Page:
Rather than a skilled nursing home that "caused" COVID-19, Life Care Center of Kirkland was the place where the country first learned of the virulent nature of the virus and what had to be done to contain it. During the first two weeks of the crisis, representatives from the Centers for Disease Control and Prevention and the Department of Health came to Kirkland to observe and learn about the coronavirus.
Life Care Center of Kirkland is where the country first learned that the healthcare industry did not have enough PPE to defend against the virus. Kirkland is where the country learned how swiftly the virus can spread and infect even skilled healthcare workers. Kirkland is where the country learned about the lack of adequate testing and realized how important it is for us to have access to dependable and readily available testing. Kirkland is where the country first saw the negative and overwhelming impact the virus would have on hospitals.
And Kirkland is where the country learned how quickly and mercilessly the lethal virus could take a life. Perhaps the most important legacy of Kirkland is that the lessons learned as lives were lost during February and March actually prevented an even greater loss of life across the country in the months that followed.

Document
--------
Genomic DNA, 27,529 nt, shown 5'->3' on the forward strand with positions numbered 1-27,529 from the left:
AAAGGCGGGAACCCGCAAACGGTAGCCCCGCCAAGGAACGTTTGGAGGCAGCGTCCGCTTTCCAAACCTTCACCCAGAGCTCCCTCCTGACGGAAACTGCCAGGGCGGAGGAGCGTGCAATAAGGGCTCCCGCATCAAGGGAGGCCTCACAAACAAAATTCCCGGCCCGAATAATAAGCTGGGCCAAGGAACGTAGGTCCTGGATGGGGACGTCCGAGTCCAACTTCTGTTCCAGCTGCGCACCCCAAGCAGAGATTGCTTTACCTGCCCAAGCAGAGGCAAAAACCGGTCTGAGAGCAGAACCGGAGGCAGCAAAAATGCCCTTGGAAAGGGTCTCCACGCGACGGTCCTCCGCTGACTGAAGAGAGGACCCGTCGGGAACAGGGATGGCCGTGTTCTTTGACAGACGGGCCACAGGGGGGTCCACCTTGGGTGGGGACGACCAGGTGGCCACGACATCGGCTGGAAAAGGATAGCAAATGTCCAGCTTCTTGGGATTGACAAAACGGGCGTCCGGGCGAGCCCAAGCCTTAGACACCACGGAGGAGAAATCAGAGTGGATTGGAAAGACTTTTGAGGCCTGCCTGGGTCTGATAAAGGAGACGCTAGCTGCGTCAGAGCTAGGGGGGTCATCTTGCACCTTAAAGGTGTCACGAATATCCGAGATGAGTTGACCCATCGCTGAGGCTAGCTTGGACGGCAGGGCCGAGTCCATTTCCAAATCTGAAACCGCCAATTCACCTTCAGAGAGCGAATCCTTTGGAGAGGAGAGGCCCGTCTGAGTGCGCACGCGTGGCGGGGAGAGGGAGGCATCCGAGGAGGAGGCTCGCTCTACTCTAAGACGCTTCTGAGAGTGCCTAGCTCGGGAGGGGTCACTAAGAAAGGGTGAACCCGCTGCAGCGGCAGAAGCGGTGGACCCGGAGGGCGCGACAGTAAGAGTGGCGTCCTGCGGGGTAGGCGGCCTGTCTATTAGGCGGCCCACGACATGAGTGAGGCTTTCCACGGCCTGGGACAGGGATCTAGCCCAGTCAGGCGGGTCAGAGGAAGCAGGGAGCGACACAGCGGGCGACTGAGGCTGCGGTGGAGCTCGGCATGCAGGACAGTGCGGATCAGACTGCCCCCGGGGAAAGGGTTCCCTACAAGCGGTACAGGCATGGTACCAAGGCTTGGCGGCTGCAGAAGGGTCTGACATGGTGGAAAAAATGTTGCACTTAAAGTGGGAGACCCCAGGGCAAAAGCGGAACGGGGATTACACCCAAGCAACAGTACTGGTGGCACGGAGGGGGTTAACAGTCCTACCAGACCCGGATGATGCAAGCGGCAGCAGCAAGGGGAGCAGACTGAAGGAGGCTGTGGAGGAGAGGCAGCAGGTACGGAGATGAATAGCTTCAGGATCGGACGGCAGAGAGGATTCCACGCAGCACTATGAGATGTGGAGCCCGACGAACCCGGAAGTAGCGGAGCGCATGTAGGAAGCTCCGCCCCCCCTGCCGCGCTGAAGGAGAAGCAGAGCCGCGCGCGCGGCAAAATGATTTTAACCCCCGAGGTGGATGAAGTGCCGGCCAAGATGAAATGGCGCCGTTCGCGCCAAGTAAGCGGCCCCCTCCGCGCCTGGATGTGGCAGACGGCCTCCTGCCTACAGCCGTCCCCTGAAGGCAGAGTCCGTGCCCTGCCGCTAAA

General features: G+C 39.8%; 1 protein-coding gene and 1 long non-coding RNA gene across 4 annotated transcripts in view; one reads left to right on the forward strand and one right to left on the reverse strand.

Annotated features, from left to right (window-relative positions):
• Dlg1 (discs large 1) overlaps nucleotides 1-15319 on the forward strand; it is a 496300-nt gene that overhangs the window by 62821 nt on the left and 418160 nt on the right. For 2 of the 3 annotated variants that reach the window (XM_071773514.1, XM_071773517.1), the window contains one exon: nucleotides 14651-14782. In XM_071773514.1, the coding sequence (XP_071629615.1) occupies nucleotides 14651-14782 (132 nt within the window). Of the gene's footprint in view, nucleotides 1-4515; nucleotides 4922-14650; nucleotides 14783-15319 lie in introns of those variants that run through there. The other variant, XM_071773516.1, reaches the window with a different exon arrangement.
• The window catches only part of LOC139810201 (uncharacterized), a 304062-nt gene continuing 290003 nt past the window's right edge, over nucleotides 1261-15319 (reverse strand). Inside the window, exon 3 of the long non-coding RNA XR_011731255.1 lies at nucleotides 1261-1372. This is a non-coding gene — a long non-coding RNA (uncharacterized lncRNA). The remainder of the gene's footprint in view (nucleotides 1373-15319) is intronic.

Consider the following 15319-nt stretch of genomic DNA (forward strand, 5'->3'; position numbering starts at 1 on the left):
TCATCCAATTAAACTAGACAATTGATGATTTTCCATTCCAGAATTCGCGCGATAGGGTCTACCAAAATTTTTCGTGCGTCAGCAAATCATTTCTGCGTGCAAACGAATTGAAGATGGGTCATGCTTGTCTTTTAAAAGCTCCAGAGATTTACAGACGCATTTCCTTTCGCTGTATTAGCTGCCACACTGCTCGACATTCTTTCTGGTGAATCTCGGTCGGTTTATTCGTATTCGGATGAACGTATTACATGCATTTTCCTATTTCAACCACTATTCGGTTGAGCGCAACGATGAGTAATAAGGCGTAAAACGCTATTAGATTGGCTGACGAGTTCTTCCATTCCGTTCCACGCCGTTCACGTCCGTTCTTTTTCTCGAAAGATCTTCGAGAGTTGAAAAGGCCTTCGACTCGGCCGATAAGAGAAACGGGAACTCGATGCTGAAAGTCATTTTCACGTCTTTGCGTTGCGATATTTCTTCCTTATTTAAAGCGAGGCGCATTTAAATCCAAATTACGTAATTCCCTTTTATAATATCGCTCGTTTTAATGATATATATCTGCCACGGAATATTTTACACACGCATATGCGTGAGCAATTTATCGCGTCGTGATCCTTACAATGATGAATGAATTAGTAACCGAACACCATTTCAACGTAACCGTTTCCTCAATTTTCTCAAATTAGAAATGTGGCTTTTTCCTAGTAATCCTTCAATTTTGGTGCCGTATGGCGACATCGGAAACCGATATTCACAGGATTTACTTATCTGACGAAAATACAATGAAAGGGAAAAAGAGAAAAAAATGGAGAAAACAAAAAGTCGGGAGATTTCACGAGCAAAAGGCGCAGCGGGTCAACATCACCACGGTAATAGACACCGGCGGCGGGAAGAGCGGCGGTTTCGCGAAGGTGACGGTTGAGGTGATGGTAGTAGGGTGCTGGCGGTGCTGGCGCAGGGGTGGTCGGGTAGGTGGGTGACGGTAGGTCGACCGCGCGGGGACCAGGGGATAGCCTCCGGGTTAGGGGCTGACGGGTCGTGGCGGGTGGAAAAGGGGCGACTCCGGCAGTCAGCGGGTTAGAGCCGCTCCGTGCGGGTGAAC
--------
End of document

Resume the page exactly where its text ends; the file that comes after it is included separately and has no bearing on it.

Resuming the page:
What is abundantly clear with the passage of time is that the champions inside Life Care Center of Kirkland deserve high praise for their actions, not the withering criticism they have received.
That vigilance includes:
Life Care Center of Kirkland remains vigilant to provide the safest possible environment for its patients and associates. Peace of mind for its residents and their families drives the staff. It’s what the community expects, and it is what the champions of care at Life Care Center of Kirkland will continue to provide. That vigilance includes:
- Providing every patient with a routine clinical assessment.
- Using "Point of Care" testing equipment from the federal government.
- An ongoing surveillance testing program that continues for staff, per state requirement.
- A policy that states new admissions will be placed in quarantine for at least 14 days, allowing for observation to focus on preventing any new introduction of the virus into the facility.
- Ongoing communication with family members includes monitored outdoor visits, window visits, texts, phone calls, FaceTime calls and "drive-by" parades to keep families connected to their loved ones.
- Strict adherence to CDC, CMS and state health department infection control protocols will be maintained.
- Training for associates will be continuously updated based on regulations and first-hand experience in controlling the virus.
No healthcare facility of any kind in America walked through more difficult days battling COVID-19 than the leadership and associates of Life Care Center of Kirkland did in March 2020. The valley was deep and dark, but the associates of Kirkland came out stronger on the other side. That’s what champions do.